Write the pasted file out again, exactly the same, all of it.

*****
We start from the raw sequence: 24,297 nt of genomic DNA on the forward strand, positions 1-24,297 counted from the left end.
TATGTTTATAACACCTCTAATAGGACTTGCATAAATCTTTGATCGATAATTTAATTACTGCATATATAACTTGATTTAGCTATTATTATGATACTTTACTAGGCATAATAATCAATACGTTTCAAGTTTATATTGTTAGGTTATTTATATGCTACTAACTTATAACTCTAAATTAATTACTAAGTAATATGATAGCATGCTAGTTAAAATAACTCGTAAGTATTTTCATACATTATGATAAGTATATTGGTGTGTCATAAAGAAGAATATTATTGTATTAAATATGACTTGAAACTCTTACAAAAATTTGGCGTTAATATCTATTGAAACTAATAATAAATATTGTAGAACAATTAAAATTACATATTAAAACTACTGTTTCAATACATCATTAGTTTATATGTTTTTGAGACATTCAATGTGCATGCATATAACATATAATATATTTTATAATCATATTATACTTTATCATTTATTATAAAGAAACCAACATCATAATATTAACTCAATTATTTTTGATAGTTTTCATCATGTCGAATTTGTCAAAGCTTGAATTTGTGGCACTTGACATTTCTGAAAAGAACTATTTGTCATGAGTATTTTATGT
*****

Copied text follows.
We start from the raw sequence: 24,297 nt of genomic DNA on the forward strand, positions 1-24,297 counted from the left end.
TATGTTTATAACACCTCTAATAGGACTTGCATAAATCTTTGATCGATAATTTAATTACTGCATATATAACTTGATTTAGCTATTATTATGATACTTTACTAGGCATAATAATCAATACGTTTCAAGTTTATATTGTTAGGTTATTTATATGCTACTAACTTATAACTCTAAATTAATTACTAAGTAATATGATAGCATGCTAGTTAAAATAACTCGTAAGTATTTTCATACATTATGATAAGTATATTGGTGTGTCATAAAGAAGAATATTATTGTATTAAATATGACTTGAAACTCTTACAAAAATTTGGCGTTAATATCTATTGAAACTAATAATAAATATTGTAGAACAATTAAAATTACATATTAAAACTACTGTTTCAATACATCATTAGTTTATATGTTTTTGAGACATTCAATGTGCATGCATATAACATATAATATATTTTATAATCATATTATACTTTATCATTTATTATAAAGAAACCAACATCATAATATTAACTCAATTATTTTTGATAGTTTTCATCATGTCGAATTTGTCAAAGCTTGAATTTGTGGCACTTGACATTTCTGAAAAGAACTATTTGTCATGAGTATTTTATGT